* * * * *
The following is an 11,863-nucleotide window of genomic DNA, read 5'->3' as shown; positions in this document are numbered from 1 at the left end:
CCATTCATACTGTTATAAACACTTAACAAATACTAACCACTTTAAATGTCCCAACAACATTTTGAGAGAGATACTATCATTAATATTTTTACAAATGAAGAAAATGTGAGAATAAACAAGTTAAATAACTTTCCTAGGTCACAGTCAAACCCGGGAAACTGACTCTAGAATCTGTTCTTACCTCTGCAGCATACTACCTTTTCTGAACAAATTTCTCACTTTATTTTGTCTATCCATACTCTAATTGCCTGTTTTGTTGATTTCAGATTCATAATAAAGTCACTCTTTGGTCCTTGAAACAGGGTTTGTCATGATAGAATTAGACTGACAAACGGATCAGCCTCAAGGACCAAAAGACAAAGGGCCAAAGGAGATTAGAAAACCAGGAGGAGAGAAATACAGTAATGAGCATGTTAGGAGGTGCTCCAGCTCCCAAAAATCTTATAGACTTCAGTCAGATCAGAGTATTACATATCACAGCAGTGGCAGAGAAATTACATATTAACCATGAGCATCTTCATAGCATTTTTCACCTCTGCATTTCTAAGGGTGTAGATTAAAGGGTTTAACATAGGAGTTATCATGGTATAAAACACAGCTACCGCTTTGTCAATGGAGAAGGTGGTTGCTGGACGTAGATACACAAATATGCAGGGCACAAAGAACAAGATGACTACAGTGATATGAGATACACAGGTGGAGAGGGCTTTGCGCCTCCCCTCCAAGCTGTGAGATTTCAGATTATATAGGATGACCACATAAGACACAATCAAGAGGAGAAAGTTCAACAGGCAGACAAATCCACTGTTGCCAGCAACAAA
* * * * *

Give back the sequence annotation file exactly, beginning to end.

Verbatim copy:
The following is an 11,863-nucleotide window of genomic DNA, read 5'->3' as shown; positions in this document are numbered from 1 at the left end:
CCATTCATACTGTTATAAACACTTAACAAATACTAACCACTTTAAATGTCCCAACAACATTTTGAGAGAGATACTATCATTAATATTTTTACAAATGAAGAAAATGTGAGAATAAACAAGTTAAATAACTTTCCTAGGTCACAGTCAAACCCGGGAAACTGACTCTAGAATCTGTTCTTACCTCTGCAGCATACTACCTTTTCTGAACAAATTTCTCACTTTATTTTGTCTATCCATACTCTAATTGCCTGTTTTGTTGATTTCAGATTCATAATAAAGTCACTCTTTGGTCCTTGAAACAGGGTTTGTCATGATAGAATTAGACTGACAAACGGATCAGCCTCAAGGACCAAAAGACAAAGGGCCAAAGGAGATTAGAAAACCAGGAGGAGAGAAATACAGTAATGAGCATGTTAGGAGGTGCTCCAGCTCCCAAAAATCTTATAGACTTCAGTCAGATCAGAGTATTACATATCACAGCAGTGGCAGAGAAATTACATATTAACCATGAGCATCTTCATAGCATTTTTCACCTCTGCATTTCTAAGGGTGTAGATTAAAGGGTTTAACATAGGAGTTATCATGGTATAAAACACAGCTACCGCTTTGTCAATGGAGAAGGTGGTTGCTGGACGTAGATACACAAATATGCAGGGCACAAAGAACAAGATGACTACAGTGATATGAGATACACAGGTGGAGAGGGCTTTGCGCCTCCCCTCCAAGCTGTGAGATTTCAGATTATATAGGATGACCACATAAGACACAATCAAGAGGAGAAAGTTCAACAGGCAGACAAATCCACTGTTGCCAGCAACAAA